Last Updated: 2006-09-20 22:48:41 UTC
by Scott Fendley (Version: 1)
Earlier today I detected some probes that caused me to investigate further. My ipf logs on my handy little sparc logged hits on port 2222/tcp. I might have glossed over it, except I have sometimes used port 2222 for secure shell daemon in the past. This was primarily to keep people from constantly hitting my unix boxen trying to brute force passwords and giving me tons of logs to process daily. (Yes, I know that security by obscurity doesn't work, but in this case it was more of a data reduction function for the overworked and underfunded security guy.)
Well in any case, it caught my attention a bit. I investigated a bit further and looked at secure shell logs further to see if everyone else in the world had used the same "bright idea" which I had a few years back causing the hackers to look there as well. Amazingly enough, no logs whatsoever in any of the systems I know are still listening on that port.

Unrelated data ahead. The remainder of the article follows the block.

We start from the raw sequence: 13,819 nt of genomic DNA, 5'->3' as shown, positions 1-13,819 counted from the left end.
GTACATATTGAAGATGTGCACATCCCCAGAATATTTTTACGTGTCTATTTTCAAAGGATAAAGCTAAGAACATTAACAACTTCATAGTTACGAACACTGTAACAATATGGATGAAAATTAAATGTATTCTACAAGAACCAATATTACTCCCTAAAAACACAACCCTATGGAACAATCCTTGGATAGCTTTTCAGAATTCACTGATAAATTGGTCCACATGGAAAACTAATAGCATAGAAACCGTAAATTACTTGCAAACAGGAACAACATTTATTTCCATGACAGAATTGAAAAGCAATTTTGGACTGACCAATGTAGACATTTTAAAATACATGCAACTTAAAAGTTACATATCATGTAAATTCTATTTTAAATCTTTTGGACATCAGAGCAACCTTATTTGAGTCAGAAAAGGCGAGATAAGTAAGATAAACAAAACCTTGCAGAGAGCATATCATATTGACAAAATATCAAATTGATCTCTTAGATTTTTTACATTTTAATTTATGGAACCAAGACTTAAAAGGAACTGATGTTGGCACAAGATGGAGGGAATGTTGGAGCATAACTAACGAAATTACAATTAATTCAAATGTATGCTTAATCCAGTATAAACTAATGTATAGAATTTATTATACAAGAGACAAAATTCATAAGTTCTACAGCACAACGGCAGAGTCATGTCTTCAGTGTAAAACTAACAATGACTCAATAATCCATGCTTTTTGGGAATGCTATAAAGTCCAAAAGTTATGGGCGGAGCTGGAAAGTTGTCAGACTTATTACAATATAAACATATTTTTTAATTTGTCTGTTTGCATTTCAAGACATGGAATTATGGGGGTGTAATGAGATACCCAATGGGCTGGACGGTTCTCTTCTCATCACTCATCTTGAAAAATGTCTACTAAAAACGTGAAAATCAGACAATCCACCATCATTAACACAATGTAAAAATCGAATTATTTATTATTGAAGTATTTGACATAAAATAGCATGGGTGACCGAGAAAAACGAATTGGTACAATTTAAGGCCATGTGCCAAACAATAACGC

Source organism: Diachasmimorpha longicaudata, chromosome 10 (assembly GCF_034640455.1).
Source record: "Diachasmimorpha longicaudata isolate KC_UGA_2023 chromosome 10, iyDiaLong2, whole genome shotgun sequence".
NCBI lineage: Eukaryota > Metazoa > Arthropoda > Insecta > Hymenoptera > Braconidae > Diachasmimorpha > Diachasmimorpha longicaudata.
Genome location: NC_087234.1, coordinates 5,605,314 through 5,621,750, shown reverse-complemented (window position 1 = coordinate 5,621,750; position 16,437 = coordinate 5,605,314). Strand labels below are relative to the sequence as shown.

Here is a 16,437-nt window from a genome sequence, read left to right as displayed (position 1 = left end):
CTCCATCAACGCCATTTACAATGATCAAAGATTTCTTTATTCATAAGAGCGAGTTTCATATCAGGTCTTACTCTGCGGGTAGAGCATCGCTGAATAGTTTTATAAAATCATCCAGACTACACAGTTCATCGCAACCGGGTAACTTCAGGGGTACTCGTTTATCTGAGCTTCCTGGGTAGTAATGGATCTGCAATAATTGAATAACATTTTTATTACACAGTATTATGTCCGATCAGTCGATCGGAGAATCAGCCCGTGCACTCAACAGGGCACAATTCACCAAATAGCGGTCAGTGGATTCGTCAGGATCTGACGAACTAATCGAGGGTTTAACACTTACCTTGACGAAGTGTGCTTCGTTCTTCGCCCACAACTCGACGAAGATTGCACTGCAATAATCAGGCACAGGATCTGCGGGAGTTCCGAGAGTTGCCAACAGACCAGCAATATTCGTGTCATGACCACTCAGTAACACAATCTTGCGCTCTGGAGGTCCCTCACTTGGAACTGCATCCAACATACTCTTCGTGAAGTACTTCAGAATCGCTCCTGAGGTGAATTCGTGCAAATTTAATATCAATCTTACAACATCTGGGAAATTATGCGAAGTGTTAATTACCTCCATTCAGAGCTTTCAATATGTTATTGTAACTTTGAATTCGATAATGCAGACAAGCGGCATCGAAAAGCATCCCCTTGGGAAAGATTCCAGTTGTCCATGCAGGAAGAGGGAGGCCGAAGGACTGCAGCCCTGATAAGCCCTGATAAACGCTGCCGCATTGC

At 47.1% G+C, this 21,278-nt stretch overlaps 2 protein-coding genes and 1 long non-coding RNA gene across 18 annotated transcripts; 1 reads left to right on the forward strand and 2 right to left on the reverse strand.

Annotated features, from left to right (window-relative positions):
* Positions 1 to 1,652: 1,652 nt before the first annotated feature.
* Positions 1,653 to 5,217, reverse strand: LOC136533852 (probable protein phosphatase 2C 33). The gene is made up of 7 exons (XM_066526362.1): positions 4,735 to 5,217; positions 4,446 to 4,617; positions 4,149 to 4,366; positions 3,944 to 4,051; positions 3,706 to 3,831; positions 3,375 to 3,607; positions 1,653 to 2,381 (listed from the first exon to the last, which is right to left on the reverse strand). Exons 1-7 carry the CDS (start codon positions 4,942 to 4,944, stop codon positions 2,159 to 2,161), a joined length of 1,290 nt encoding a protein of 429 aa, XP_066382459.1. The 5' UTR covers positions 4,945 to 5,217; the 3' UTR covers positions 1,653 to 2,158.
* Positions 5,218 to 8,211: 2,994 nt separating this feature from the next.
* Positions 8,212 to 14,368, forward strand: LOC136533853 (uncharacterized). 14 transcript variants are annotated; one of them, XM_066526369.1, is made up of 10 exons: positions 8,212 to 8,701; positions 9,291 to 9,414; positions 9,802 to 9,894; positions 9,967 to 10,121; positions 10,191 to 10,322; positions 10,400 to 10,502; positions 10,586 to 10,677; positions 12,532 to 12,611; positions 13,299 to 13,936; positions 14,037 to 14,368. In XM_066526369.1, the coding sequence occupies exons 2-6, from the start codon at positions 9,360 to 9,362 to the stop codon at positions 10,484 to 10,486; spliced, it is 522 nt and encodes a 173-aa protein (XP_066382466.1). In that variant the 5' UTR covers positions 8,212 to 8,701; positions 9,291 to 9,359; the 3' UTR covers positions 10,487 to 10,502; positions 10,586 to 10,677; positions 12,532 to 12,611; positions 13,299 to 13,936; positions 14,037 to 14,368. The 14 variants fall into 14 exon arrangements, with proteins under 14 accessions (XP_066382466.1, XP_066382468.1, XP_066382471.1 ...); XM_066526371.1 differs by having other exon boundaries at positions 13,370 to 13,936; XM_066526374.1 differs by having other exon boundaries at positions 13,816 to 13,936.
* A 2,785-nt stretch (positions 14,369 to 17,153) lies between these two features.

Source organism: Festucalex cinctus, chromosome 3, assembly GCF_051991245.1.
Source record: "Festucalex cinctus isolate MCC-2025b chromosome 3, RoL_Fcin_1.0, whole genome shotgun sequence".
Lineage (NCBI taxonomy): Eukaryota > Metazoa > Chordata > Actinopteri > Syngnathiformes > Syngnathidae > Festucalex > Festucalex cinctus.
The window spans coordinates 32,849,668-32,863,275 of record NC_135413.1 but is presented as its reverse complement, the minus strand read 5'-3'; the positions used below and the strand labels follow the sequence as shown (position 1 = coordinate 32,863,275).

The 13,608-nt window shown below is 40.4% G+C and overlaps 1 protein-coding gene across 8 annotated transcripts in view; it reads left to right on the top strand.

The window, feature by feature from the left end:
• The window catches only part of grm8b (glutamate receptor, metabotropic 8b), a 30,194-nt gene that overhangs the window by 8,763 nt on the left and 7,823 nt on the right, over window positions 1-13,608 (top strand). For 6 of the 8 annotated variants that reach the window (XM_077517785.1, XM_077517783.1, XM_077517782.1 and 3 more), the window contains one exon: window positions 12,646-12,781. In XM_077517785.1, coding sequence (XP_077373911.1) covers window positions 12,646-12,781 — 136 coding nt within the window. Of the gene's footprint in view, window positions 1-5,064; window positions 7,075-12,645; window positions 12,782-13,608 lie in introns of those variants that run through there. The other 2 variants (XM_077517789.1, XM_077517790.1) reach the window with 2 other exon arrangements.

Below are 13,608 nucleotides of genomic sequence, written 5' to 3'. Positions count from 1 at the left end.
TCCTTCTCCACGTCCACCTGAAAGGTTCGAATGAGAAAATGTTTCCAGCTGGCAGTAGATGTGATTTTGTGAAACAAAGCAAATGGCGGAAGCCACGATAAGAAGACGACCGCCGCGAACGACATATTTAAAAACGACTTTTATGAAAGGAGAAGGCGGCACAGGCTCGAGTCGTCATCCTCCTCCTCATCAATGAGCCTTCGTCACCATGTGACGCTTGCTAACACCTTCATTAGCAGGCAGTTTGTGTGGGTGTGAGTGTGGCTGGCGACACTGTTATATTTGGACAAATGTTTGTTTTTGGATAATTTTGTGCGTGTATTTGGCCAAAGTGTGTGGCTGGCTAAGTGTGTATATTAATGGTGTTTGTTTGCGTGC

After I scratched my head a bit, I went over to the Dshield data and sure enough we are seeing the same type of probing there.
As you can see, there has been no substational increase in sources. just records and targets. Further investigation seems to indicate that a single IP is responsible for the majority of the records. But it doesn't clear up what were they trying to find. Is it the old rootshell left behind by the circa 1999 linux amd exploit? Is it something else?
So with that, "anyone got packets?" If you have a netcat or ssh listener and have captuered packets, or have other ideas, please contact us.